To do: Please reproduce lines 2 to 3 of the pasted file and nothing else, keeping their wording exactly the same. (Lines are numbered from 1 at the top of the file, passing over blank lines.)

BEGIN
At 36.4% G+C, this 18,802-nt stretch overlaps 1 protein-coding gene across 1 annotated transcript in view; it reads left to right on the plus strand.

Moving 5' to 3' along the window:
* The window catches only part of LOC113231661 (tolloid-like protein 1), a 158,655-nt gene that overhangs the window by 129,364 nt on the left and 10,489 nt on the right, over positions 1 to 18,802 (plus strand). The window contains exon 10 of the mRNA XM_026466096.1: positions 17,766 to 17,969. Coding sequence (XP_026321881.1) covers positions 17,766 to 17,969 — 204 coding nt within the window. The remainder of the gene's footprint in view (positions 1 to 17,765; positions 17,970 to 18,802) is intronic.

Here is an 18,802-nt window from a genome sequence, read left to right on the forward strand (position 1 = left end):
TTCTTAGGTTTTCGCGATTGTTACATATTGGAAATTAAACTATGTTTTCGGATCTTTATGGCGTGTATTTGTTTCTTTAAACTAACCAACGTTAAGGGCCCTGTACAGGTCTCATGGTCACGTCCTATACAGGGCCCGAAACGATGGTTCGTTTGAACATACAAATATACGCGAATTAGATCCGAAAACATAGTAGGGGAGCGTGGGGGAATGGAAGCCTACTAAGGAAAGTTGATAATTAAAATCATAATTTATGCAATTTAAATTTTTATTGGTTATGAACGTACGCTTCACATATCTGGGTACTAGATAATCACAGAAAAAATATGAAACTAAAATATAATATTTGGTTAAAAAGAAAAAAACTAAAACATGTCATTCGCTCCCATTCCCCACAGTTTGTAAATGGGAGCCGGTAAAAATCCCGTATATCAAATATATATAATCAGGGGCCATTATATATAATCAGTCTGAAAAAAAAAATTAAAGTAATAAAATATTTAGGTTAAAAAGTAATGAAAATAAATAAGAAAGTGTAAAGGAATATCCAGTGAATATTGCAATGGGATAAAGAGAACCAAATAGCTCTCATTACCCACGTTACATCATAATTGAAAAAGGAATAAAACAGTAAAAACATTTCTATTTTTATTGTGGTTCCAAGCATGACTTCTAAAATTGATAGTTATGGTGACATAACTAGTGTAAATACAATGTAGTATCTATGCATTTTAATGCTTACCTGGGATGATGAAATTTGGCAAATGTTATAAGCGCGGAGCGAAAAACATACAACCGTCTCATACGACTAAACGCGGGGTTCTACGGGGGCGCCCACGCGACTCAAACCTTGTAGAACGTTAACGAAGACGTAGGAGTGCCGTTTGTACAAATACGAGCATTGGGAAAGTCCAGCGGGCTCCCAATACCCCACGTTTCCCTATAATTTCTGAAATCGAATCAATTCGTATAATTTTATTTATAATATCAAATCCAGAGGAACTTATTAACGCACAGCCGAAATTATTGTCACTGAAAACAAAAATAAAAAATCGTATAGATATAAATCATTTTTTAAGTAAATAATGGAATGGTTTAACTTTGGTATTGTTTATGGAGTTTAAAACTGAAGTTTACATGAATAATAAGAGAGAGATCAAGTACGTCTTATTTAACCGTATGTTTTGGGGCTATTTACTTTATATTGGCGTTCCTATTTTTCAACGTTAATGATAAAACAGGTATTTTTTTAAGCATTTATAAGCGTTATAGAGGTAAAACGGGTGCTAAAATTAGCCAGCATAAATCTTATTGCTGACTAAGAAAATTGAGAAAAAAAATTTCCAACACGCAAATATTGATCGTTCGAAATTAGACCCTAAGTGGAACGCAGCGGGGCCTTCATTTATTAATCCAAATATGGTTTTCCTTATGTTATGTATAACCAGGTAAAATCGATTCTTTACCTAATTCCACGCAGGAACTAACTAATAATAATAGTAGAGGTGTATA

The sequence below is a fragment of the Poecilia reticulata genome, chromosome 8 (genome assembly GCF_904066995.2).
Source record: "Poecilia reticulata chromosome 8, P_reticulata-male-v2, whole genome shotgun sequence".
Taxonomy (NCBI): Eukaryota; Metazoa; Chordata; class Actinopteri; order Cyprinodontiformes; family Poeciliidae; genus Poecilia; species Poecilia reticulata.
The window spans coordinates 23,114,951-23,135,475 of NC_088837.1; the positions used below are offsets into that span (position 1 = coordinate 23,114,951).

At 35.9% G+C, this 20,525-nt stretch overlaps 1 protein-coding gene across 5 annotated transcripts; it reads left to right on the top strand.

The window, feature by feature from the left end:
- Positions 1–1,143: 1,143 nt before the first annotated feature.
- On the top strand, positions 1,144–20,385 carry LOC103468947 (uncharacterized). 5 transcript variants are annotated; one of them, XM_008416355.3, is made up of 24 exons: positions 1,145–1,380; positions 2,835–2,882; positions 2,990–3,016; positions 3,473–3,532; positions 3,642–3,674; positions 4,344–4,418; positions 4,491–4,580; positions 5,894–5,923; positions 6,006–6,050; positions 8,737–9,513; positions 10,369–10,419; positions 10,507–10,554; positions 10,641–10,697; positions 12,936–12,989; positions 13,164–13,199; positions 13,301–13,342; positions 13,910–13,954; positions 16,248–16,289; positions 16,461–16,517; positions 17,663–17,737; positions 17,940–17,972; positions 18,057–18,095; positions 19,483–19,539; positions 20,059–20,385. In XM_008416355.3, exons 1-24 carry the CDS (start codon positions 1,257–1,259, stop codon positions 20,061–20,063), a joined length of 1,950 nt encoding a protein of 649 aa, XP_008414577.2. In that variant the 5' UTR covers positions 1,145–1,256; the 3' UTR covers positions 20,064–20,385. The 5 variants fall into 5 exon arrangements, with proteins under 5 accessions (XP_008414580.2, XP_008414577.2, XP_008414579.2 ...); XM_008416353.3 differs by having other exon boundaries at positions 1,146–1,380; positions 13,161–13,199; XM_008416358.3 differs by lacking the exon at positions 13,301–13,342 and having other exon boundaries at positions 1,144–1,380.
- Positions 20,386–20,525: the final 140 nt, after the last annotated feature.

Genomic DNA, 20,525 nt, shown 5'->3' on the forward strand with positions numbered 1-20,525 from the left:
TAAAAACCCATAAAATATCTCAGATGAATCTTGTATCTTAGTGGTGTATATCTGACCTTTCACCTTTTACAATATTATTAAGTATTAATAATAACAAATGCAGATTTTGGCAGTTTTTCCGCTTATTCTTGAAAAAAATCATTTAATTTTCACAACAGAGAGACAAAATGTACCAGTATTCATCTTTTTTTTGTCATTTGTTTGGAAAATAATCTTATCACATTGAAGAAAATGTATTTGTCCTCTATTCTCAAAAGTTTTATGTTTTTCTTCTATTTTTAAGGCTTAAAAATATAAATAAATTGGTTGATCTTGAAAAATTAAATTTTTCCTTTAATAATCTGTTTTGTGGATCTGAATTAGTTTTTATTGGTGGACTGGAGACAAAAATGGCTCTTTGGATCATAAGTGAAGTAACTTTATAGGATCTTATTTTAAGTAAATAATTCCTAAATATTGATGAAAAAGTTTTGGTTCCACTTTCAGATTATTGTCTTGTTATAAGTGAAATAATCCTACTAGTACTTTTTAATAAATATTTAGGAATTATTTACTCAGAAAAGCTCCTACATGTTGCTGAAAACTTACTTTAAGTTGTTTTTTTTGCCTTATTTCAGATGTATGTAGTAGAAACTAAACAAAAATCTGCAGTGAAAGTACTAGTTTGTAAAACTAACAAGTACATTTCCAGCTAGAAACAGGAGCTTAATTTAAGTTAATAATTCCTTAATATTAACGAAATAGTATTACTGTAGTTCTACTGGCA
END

Moving 5' to 3' along the window:
* The window catches only part of LOC113231661 (tolloid-like protein 1), a 158,655-nt gene that overhangs the window by 129,364 nt on the left and 10,489 nt on the right, over positions 1 to 18,802 (plus strand). The window contains exon 10 of the mRNA XM_026466096.1: positions 17,766 to 17,969. Coding sequence (XP_026321881.1) covers positions 17,766 to 17,969 — 204 coding nt within the window. The remainder of the gene's footprint in view (positions 1 to 17,765; positions 17,970 to 18,802) is intronic.